• Also for the gorier scene, at the end of the film during Norman Osborn's death, it looks like his glider's blade impaled him right in that spot.
  • Growing Muscles Sequence:
    • The spider bite gave Peter an instant buff-up, something that didn't happen in the comics.
    • Also, when Norman Osborn is exposed to the gas that turns him into the Goblin, the computer shows his muscle mass growing. Though, if this actually happens to Norman's physique, the effect is imperceptible.
  • Hammy Herald: The deliciously hammy wrestling announcer, played by Bruce Campbell (who also gets cameos in the next two films).
  • A Handful for an Eye: Spider-Man concludes his first encounter with the Green Goblin this way, blinding him with a web-shot to the face and distracting him long enough for Spidey to damage the glider badly enough that the Goblin has to retreat.
  • "Hell, Yes!" Moment: Everyone cheers in the climax when Spider-Man safely gets the cable car and Mary Jane onto the barge that came to help him. At least, until the Green Goblin comes for Spider-Man as Mary Jane shouts a warning.
  • Heroic Bystander:
    • Stan Lee's cameo. In both this and the second movie, he pulls people away from pieces of falling buildings.
    • In the climax, a whole group of New Yorker civilians tosses rubbish at the Green Goblin as he tries to kill Spider-Man, Mary Jane, and a cable-car filled with children and their camp counselor. They shout at him to come up and fight them, because "You mess with Spidey, you mess with New York!" Meanwhile, two men on a barge surge forward to catch the cable car after Spider-Man safety lowers it, with Mary Jane in tow.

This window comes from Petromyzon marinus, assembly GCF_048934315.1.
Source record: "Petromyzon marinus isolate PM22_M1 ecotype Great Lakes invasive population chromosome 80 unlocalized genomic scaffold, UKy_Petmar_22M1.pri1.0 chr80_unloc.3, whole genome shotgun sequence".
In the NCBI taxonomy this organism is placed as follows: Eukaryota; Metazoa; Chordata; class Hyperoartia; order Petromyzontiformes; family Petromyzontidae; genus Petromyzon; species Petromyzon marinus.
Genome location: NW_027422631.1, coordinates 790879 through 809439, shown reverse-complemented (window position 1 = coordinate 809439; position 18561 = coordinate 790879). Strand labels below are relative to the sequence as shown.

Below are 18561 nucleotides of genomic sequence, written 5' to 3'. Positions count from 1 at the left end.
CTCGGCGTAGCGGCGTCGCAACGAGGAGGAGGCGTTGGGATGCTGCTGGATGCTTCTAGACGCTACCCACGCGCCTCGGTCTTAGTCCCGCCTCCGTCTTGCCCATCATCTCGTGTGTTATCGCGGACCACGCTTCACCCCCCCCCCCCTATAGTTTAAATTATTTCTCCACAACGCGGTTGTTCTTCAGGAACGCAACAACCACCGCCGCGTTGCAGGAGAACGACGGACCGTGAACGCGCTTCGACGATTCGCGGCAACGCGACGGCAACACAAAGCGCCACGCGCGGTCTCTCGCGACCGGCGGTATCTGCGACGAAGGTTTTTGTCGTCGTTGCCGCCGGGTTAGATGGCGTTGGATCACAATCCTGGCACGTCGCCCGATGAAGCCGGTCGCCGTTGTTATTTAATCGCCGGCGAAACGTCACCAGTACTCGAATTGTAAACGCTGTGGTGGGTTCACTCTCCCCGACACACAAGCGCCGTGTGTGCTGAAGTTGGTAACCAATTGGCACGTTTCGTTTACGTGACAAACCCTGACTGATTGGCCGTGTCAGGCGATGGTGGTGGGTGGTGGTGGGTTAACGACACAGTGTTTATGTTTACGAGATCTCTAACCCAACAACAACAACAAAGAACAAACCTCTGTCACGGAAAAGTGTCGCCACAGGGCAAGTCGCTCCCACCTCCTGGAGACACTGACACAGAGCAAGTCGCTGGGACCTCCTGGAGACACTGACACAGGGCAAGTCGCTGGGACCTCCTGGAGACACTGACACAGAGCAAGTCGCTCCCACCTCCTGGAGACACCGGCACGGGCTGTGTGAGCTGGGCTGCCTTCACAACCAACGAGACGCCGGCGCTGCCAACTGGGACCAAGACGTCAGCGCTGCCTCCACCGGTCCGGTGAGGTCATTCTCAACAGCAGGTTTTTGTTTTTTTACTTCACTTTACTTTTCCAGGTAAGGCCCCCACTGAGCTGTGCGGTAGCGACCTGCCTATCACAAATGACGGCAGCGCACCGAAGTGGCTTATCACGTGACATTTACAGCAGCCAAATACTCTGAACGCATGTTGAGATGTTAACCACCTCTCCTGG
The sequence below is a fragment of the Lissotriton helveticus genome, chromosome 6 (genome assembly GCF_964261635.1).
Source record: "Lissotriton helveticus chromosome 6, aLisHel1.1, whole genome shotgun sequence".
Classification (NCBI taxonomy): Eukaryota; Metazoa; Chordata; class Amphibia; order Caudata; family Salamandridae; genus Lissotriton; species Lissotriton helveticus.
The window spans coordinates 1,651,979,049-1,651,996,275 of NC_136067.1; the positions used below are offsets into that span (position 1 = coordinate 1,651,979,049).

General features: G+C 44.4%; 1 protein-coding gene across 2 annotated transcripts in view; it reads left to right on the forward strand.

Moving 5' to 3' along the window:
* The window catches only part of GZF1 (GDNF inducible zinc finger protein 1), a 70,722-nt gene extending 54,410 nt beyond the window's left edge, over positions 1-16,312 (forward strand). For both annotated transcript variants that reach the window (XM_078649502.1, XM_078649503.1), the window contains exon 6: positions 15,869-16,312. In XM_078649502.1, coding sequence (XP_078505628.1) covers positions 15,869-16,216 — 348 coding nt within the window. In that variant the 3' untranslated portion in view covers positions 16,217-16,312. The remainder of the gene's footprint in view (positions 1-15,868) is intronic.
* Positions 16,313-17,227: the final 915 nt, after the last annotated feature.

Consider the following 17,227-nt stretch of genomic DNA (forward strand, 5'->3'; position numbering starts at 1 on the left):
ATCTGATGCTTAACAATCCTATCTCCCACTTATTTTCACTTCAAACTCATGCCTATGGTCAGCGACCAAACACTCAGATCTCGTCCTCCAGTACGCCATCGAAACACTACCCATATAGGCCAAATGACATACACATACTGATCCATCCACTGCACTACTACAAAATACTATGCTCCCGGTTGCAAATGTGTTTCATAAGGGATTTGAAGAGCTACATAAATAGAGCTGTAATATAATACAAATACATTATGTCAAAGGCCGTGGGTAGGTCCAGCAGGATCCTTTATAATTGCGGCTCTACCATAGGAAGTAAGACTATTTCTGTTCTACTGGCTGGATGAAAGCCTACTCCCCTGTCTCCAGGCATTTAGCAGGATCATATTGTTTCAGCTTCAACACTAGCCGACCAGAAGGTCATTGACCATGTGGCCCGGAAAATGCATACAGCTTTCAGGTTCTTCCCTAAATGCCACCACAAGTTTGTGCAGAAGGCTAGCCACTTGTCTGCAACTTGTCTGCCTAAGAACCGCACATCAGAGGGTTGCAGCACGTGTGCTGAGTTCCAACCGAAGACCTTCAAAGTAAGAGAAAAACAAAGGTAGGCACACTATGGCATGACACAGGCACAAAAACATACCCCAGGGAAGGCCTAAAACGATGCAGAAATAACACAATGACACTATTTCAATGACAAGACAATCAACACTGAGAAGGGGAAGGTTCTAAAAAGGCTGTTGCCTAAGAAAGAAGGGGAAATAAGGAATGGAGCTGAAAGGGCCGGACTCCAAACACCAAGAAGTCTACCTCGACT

• Heroic Second Wind: Peter gets one in the final fight.
  • Hoist by His Own Petard: Norman ends up impaling himself with his own goblin glider.
  • Hope Spot:
    • From Norman's perspective, his meeting with the Oscorp's board of directors is one of triumph. Despite the tragic if mysterious death of Dr. Stromm, Oscorp has surpassed their rival Quest Aerospace as the principle supplier to the U.S. military and the future is looking bright without the fear of the military cutting their funding, which was his major fear earlier. And then he's told point-blank that not only did the board go behind his back to sell the company to Quest Aerospace for a merger, as part of the deal he is to resign as the CEO.
    • After learning the Goblin knows his secret and is targeting his loved ones, Peter tries to call Mary Jane and warn her to be careful. While Peter leaves a message, the other end suddenly answers.
      Peter: Mary Jane?
      Green Goblin: Can Spider-Man come out to play?
  • How Do I Shot Web?: Arguably the Trope Namer, as we see in Peter's first roofhopping scene. Peter still struggles with swinging when he is chasing the carjacker.
  • I Surrender, Suckers: A group of police officers accosts the Goblin during his attack in Times Square. He says, "I surrender!" then knocks out the officers. Spidey sees it coming and manages to get in an "Oh boy" before it happens.
  • I Take Offense to That Last One!: JJJ only objects to Peter stating his Spider-Man stories are slander because that's the wrong word. In print it's libel.
  • Insane Troll Logic: The Goblin's attempt to persuade Peter that they shouldn't cause massive property destruction "over and over again in selfish battle" conveniently ignores that he causes that even without Spider-Man's intervention with his pumpkin bombs, his glider-directed missiles and guns. Then again, the Goblin really is insane.
  • Insistent Terminology:
    • When Peter Parker finds out J. Jonah Jameson is putting out a front-page story claiming Spider-Man attacked the city:
      Peter: Spider Man wasn't trying to attack the city... he was trying to save it. That's slander.
      Jameson: It is not! I resent that! (beat) Slander is spoken. In print, it's libel.
    • Peter isn't too pleased when the ring announcer decides to call him "Spider-Man" instead of "The Human Spider."
  • Instant Sedation: The Goblin uses Knockout Gas on Spider-Man, who drops like a sack of bricks. It takes longer for the effects to wear off, however - when he wakes up, he can hold a conversation but is obviously groggy and unable to move.